x Abu Dhabi, UAEFriday 21 July 2017

Mall's safety rules questioned

A father watches in horror as his four-year-old son plunges 5.5 metres down a manhole at Dubai Mall.

Zayn Mahmood, who fell in an open manhole at Dubai Mall last weekend at his home in Dubai.
Zayn Mahmood, who fell in an open manhole at Dubai Mall last weekend at his home in Dubai.

DUBAI // A father who watched in horror as his four-year-old son plunged 5.5 metres down an open manhole at Dubai Mall is demanding swift changes to the mall's health and safety regulations to ensure it never happens again.

Shahid Mahmood, a British father of three, was watching a small fountain display on Saturday with his daughter Khadija, six, and Zayn, four, when Zayn fell down the concrete shaft. The youngster was lucky, receiving only minor injuries - facial bruising and a cut finger - after a ladder broke his fall. Mr Mahmood believes the manhole cover was removed during the display by a worker who was preparing to carry out routine maintenance on the water feature.

"I turned to see this huge hole behind my son," he said. "I went towards him to get hold of him but he had already stepped back." The worker was inside the hole getting safety barriers to place around it when the accident happened. Mr Mahmood wants the mall to exercise tighter control over the safety measures applied by all sub-contractors working on the site. A statement issued on behalf of the mall said its management team was in regular contact with the family and was running its own investigation into the incident.

Mr Mahmood said an offer by Dubai Mall to pay Zayn's medical expenses was unnecessary. Describing the moment he saw Zayn fall "like a rag doll" down the hole, he said: "Everything went into slow motion. It was surreal. Your son's fallen down a hole that wasn't there a minute ago." Luckily a ladder leading to the bottom of the concrete cavern broke the toddler's fall. "It was fortuitous we were standing that side. If he had fallen from any of the other three sides of the manhole he would have been dead, I'm sure," said Mr Mahmood, 36.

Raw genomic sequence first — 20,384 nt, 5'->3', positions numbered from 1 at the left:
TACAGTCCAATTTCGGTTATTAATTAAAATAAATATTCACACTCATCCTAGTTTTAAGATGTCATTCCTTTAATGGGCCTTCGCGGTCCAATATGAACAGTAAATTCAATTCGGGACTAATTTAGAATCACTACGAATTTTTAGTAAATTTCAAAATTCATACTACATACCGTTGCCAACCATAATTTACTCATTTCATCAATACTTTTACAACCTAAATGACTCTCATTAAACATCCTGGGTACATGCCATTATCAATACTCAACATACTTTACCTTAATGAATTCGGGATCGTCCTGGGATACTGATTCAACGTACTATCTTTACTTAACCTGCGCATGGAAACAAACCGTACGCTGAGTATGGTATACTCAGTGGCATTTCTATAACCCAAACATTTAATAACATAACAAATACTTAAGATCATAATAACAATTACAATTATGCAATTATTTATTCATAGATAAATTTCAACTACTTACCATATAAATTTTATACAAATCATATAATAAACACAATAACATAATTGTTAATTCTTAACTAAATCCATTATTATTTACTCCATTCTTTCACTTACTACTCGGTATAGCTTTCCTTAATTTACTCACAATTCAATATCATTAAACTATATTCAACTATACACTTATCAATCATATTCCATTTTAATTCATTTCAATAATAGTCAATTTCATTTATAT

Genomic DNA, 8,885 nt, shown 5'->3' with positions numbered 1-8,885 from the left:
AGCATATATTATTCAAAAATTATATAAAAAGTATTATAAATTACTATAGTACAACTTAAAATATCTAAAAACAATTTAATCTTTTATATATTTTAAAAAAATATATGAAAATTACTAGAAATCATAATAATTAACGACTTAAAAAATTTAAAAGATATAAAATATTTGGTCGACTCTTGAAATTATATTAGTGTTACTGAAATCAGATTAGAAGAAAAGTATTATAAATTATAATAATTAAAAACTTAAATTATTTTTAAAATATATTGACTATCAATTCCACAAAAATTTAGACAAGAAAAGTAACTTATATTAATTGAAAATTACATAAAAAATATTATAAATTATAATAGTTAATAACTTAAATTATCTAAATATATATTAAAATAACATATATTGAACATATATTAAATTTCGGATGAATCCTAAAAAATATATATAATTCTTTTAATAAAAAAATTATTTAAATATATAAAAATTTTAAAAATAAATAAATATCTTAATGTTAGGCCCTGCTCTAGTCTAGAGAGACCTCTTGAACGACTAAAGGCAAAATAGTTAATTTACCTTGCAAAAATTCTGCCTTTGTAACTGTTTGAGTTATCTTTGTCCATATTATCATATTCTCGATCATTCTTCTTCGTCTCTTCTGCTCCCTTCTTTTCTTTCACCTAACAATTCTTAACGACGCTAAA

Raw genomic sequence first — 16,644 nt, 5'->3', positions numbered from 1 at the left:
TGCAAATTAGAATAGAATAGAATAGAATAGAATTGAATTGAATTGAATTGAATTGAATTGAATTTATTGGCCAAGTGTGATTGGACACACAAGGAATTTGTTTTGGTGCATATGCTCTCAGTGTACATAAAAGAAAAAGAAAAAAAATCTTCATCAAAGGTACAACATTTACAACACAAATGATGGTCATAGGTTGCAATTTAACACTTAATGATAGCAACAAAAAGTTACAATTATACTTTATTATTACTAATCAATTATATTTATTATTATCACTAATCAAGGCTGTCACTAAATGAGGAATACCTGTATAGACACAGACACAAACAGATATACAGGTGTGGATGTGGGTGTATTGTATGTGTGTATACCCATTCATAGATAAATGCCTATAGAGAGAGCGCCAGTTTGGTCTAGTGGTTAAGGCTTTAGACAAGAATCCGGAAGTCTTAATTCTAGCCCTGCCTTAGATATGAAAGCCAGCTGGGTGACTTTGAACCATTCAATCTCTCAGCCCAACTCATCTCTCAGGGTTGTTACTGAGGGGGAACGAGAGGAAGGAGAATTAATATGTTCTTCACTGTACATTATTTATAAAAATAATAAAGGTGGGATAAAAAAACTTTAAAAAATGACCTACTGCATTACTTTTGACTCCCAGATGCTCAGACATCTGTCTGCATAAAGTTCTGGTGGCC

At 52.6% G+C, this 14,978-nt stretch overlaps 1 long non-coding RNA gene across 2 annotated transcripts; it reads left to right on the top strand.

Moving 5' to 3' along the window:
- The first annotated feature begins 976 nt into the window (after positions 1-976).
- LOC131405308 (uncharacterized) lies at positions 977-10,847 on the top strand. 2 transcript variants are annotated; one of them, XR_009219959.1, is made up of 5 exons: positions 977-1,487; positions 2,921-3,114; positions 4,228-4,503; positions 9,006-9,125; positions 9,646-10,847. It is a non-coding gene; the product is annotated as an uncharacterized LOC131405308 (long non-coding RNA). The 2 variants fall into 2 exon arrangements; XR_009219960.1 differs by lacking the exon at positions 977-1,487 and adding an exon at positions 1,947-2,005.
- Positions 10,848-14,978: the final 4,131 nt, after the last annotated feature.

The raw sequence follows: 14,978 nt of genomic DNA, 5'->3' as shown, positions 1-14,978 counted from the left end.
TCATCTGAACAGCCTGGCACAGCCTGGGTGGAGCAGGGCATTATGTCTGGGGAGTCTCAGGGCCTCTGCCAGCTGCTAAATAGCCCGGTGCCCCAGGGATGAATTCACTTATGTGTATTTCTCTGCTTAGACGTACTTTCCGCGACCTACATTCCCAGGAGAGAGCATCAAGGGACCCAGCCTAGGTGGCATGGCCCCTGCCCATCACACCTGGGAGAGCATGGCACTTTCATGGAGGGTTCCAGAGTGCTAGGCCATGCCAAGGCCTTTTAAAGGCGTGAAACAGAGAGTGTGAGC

Relieved to hear Zayn scream, he climbed halfway down the manhole while calling out to his wife, Shahnaz - who was sitting just inside the mall entrance with their one-year-old child, Summayyal - and trying to ensure that his daughter Khadija was safe. "While all this was going on, the worker who was down below proceeded to pick up my son and bring him to the surface," he said. "I could see he was supporting his neck and he seemed OK. He was crying and there was lots of blood."

In the 30 minutes Mr Mahmood said it took for the ambulance to arrive at the scene - apparently it had difficulty reaching the accident spot because of height restrictions - numerous staff from Dubai Mall arrived but no one, he said, appeared to be trained in first aid. "Once the paramedics arrived they completely took control, putting the neck brace on, asking if he had been vomiting, asking if he felt dizzy, if he was steady on his feet, asking all the right questions."

Zayn was strapped on to a stretcher, given oxygen, attached to heart and blood pressure monitors and taken at the family's request to the American Hospital, where he underwent tests for internal bleeding, brain and spinal injuries. At 6pm he was given the all-clear and discharged. Dubai Police are investigating the incident, alongside a health and safety specialist from Dubai Municipality. Mr Mahmood said he did not want to see the worker lose his job.

"He was just as shocked as anyone and I know he had a part to play within it but I don't see how, in all of this, he could have done anything differently," he said. "I had to file a case or it would happen to someone else. I asked that the worker is not made a scapegoat, that he retains his job." Mr Mahmood says he is not interested in compensation. He simply wants assurances that safety regulations will be significantly tightened, also expressing concern about the lack of first-aid knowledge displayed by mall staff and the difficulties the ambulance faced in reaching them. He wants any "damages" that may be deemed appropriate to be donated to a children's charity.

"I feel my son's life has been saved and if someone else's son or daughter's life could be saved then that's the best that I can ask," he said. A senior member of the worker's sub-contracting firm, which is responsible for maintaining the fountain, arrived at the hospital with his wife to check on Zayn's condition, but no one at the company was available to comment. loatway@thenational.ae